Protective antioxidants bestowed by many plant extracts and products make these agents promising therapeutic drugs for free radicals induced pathologies. Phyllanthus amarus (P. amarus) is a medicinal plant of the family Euphorbiacae. It has about 800 species which are found in tropical and subtropical regions of the world including Nigeria (Mazumderetal., 2006). Phyllan- thus amarus is used as a chemoprotective agent (Kumar and Kulta, 2005), and it has been observed to exhibit hypoglycaemic property (Kussuya et al., 2003). Recently we have demonstrated that crude ethanolic leaf extract of P. amarusrestored renal dysfunction associated with P. berghei malarial parasite- induced oxidative stress in experimental mice (Onyesom et al., 2015). P.amarus has been reported to contain antioxidant phytocompounds, but this study, however, investigated the bioavailability and impact of these substances in graded crude ethanolic leaf extract on serum total antioxidant capacity and asso- ciated levels of oxidative stress in experimental mice.

Materials And Methods

Harvesting And Preparation Of Plant Extract

Fresh whole plants of wild type Phyllantusamarus grow- ing in uncultivated farmland in Abraka, Ethiope East Local Government Area of Delta State, Nigeria were obtained in May, 2015 and authenticated (No: FHI: 109728) in the Herbarium Unit, Forest Research Institute of Nigeria, Ibadan. Crude ethanolic leaf extract of the harvested plant was prepared as earlier described (Onye- som et al., 2015).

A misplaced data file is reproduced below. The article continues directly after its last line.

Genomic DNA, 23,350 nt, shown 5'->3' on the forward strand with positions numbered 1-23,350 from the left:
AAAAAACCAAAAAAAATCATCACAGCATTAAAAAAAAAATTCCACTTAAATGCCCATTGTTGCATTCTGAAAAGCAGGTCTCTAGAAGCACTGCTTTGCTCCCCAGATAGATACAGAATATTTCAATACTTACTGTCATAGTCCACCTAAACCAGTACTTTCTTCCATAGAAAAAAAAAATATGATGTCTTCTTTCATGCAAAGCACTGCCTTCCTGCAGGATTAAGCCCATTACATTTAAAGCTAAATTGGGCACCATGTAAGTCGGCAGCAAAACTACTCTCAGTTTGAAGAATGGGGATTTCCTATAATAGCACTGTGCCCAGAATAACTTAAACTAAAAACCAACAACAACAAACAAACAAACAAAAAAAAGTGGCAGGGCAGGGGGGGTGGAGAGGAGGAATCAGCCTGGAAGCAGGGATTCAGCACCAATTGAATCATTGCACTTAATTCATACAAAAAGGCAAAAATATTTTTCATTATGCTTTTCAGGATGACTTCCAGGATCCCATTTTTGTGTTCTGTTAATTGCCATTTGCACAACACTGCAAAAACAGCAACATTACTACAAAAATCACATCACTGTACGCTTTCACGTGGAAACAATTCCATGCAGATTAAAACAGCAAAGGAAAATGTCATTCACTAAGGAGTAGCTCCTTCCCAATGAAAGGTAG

Animal Grouping And Extract Administration

Forty (40) adult Swiss albino mice of mixed sexes weighing between 20-30g were assigned into four (4) groups (n=10/group). Group 1: Control (was given pla- cebo — normal saline), Groups 2, 3 and 4: Experimental (were administered placebo — 150, 300 and 450mg/kg/d of P. amarus ethanolic leaf extract, respectively). The graded doses of extract were prepared and administered as already documented (Onyesom et al., 2015).

Animal Sacrifice and Collection Of Specimen

After 7 days of extract administration and another 14 days of observation, the mice were fasted overnight and sacrificed (n=5 mice per each time) the next day under chloroform anaesthesia.Whole blood was collected by heart puncture and centrifuged (Cent 80D, Serico, China) to obtain serum which was used for the biochemical analyses of total antioxidant capacity, TAC and malond- ialdehyde, MDA levels in blood.